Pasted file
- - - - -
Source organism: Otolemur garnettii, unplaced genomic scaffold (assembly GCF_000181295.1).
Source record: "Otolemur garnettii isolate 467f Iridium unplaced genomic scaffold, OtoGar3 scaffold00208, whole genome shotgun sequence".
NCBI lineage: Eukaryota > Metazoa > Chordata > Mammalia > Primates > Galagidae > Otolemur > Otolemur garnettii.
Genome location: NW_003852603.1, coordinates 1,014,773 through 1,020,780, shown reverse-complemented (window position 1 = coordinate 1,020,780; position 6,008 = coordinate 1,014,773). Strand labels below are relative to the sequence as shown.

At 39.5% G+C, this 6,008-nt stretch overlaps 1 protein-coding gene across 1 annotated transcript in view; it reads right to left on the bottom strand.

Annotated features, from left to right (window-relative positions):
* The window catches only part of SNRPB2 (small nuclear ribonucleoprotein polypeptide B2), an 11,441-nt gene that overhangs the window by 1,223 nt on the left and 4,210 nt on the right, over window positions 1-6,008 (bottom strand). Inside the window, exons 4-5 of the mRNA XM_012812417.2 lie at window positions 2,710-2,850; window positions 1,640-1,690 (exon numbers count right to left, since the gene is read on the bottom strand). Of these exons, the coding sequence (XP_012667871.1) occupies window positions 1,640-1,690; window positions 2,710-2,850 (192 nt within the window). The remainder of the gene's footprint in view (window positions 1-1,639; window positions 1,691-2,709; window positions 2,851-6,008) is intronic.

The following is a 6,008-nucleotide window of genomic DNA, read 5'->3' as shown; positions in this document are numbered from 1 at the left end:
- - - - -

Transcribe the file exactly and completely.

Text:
Source organism: Otolemur garnettii, unplaced genomic scaffold (assembly GCF_000181295.1).
Source record: "Otolemur garnettii isolate 467f Iridium unplaced genomic scaffold, OtoGar3 scaffold00208, whole genome shotgun sequence".
NCBI lineage: Eukaryota > Metazoa > Chordata > Mammalia > Primates > Galagidae > Otolemur > Otolemur garnettii.
Genome location: NW_003852603.1, coordinates 1,014,773 through 1,020,780, shown reverse-complemented (window position 1 = coordinate 1,020,780; position 6,008 = coordinate 1,014,773). Strand labels below are relative to the sequence as shown.

At 39.5% G+C, this 6,008-nt stretch overlaps 1 protein-coding gene across 1 annotated transcript in view; it reads right to left on the bottom strand.

Annotated features, from left to right (window-relative positions):
* The window catches only part of SNRPB2 (small nuclear ribonucleoprotein polypeptide B2), an 11,441-nt gene that overhangs the window by 1,223 nt on the left and 4,210 nt on the right, over window positions 1-6,008 (bottom strand). Inside the window, exons 4-5 of the mRNA XM_012812417.2 lie at window positions 2,710-2,850; window positions 1,640-1,690 (exon numbers count right to left, since the gene is read on the bottom strand). Of these exons, the coding sequence (XP_012667871.1) occupies window positions 1,640-1,690; window positions 2,710-2,850 (192 nt within the window). The remainder of the gene's footprint in view (window positions 1-1,639; window positions 1,691-2,709; window positions 2,851-6,008) is intronic.

The following is a 6,008-nucleotide window of genomic DNA, read 5'->3' as shown; positions in this document are numbered from 1 at the left end: